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New USCIRF Report: Anti-Conversion Laws on the Rise in South Asia
USCIRF Calls on U.S. to Press South Asian Governments to Rescind These Laws

WASHINGTON, DC – The United States Commission on International Religious Freedom (USCIRF) today released a special report on anti-conversion laws in South Asia. This report examines laws in Bangladesh, India, Nepal, Pakistan, and Sri Lanka, that limit the ability of religious groups to proselytize and the freedom of individuals to convert to a different religion.

“Anti-conversion laws are frequently abused by extremists who seek to prevent anyone from leaving the majority religion,” said USCIRF Commissioner Nadine Maenza. “These laws abrogate the religious freedom rights of minority communities, such as Hindus in Pakistan or Christians in Nepal, and as such they should be rescinded.”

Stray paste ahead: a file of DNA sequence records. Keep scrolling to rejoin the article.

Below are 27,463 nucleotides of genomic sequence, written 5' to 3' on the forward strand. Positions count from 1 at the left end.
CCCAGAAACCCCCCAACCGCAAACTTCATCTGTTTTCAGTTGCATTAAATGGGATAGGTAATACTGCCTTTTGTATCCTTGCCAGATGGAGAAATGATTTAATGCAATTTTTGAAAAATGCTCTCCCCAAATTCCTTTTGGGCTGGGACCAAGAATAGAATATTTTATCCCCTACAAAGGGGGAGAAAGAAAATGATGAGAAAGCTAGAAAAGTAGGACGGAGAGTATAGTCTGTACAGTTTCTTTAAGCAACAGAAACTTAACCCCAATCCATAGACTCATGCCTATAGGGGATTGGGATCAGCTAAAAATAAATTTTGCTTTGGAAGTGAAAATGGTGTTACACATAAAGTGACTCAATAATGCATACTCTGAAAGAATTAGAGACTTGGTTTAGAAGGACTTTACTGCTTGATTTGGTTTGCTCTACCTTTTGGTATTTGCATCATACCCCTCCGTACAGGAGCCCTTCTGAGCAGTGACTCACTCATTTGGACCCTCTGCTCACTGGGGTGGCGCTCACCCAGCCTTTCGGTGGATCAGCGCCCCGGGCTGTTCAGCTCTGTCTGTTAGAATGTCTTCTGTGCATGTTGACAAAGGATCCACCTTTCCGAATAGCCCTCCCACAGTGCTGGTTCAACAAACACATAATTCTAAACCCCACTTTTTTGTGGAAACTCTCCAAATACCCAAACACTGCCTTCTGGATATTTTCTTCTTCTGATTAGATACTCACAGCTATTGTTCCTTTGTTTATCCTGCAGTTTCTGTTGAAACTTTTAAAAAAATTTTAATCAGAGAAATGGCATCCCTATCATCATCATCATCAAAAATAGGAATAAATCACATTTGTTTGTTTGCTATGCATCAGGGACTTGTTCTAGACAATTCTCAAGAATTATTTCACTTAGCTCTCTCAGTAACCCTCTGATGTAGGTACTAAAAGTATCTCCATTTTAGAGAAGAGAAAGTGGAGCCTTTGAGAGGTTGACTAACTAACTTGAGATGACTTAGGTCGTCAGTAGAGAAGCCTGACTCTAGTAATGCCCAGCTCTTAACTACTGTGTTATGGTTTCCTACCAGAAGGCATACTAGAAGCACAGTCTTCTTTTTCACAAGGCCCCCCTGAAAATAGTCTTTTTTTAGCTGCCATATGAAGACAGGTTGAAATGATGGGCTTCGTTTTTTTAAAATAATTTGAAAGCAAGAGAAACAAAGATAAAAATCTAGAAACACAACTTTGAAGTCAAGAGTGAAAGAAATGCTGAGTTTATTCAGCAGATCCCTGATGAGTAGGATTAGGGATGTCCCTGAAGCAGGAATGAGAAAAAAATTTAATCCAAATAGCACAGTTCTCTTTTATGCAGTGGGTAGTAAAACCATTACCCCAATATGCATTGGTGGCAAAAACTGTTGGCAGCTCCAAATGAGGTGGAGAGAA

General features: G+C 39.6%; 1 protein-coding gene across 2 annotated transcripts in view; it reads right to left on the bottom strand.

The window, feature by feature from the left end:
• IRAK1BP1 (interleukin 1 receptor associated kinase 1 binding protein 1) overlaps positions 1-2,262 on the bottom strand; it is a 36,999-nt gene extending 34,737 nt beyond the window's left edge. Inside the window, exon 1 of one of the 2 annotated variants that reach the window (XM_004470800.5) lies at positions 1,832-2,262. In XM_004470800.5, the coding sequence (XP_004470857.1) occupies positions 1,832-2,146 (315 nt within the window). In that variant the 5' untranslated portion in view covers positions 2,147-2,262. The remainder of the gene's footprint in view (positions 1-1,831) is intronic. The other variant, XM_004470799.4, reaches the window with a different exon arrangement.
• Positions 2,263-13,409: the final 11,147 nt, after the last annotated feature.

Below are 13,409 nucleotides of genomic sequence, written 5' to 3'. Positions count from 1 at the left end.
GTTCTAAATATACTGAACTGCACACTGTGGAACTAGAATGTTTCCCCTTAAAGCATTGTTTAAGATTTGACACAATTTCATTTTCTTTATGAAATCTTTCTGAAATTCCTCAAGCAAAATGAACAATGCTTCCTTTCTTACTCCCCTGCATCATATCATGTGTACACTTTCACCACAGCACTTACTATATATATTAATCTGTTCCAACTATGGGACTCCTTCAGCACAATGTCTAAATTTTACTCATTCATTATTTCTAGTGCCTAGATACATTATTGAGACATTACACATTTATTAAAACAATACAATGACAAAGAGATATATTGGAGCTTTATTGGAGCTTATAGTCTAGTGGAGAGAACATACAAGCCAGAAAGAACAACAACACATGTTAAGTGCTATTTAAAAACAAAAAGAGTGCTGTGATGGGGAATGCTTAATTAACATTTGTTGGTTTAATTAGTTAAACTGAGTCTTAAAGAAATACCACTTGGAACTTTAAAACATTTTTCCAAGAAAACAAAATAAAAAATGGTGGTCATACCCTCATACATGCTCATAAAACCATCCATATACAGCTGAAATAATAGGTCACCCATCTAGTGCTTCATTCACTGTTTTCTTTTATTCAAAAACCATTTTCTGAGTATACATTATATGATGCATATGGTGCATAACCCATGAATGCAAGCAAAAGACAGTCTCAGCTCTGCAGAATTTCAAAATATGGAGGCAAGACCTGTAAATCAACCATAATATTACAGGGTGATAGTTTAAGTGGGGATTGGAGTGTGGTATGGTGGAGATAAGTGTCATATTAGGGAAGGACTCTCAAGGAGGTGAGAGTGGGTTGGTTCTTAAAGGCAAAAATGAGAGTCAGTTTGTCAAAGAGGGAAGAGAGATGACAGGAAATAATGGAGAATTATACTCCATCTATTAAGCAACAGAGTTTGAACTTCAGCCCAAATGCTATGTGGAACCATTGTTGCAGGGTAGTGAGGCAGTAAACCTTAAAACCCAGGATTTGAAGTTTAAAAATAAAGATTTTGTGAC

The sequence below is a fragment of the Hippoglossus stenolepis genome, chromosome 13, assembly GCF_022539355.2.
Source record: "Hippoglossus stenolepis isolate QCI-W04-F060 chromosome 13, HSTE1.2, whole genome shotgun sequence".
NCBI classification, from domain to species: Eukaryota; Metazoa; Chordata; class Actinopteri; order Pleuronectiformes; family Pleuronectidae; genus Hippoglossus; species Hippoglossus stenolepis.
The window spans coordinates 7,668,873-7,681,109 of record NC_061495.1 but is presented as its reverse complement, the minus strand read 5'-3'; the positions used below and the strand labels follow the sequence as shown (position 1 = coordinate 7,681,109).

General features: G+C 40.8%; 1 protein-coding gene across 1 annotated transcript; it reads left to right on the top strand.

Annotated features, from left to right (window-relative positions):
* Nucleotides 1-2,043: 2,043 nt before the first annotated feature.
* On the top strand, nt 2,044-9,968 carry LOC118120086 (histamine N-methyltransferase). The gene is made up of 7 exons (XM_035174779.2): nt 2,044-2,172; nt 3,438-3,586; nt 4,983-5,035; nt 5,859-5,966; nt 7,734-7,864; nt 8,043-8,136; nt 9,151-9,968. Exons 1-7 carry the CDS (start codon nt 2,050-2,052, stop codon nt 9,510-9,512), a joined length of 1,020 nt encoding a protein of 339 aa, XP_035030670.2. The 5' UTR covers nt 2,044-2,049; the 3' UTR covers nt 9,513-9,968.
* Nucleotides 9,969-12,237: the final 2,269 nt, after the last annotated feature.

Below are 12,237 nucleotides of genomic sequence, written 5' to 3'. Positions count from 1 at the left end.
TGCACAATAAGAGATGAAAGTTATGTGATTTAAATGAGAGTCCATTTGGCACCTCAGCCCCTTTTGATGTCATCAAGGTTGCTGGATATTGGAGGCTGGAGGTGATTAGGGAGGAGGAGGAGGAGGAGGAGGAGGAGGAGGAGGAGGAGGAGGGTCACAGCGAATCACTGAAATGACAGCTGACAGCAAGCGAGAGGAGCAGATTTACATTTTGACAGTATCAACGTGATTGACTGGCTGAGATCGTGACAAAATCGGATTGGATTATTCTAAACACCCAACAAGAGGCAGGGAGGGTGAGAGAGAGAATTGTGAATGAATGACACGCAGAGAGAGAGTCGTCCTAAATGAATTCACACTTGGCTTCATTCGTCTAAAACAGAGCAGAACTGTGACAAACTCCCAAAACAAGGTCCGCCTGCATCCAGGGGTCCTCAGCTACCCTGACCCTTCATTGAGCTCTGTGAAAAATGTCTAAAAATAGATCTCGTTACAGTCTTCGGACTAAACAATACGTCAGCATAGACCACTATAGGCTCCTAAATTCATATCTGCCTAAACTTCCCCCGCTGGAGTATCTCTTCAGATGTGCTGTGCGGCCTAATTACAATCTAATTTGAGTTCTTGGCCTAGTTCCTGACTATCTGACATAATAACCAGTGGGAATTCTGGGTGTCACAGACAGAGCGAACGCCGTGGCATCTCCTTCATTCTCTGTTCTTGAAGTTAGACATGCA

The report finds numerous problems with these laws. For example, in India and Pakistan, vague and discriminatorily enforced anti-conversion and blasphemy laws have contributed to rising numbers of hate crimes and false accusations against members of minority religion groups. Also, despite persistent allegations of coerced conversions by international and domestic religious groups, supporters of these restrictive laws have not presented credible data supporting these claims.

“These laws are a major obstacle to efforts pursuing peace and tolerance among those of different faith as extremist and majority religious groups use these laws as tools to intimidate and prevent religious minorities from exercising their right to freedom of religion and freedom of conscience,” added USCIRF Commissioner Tony Perkins. “These laws also disproportionately affect vulnerable and disfavored groups, such as Dalit Hindus and foreign humanitarian and aid workers.”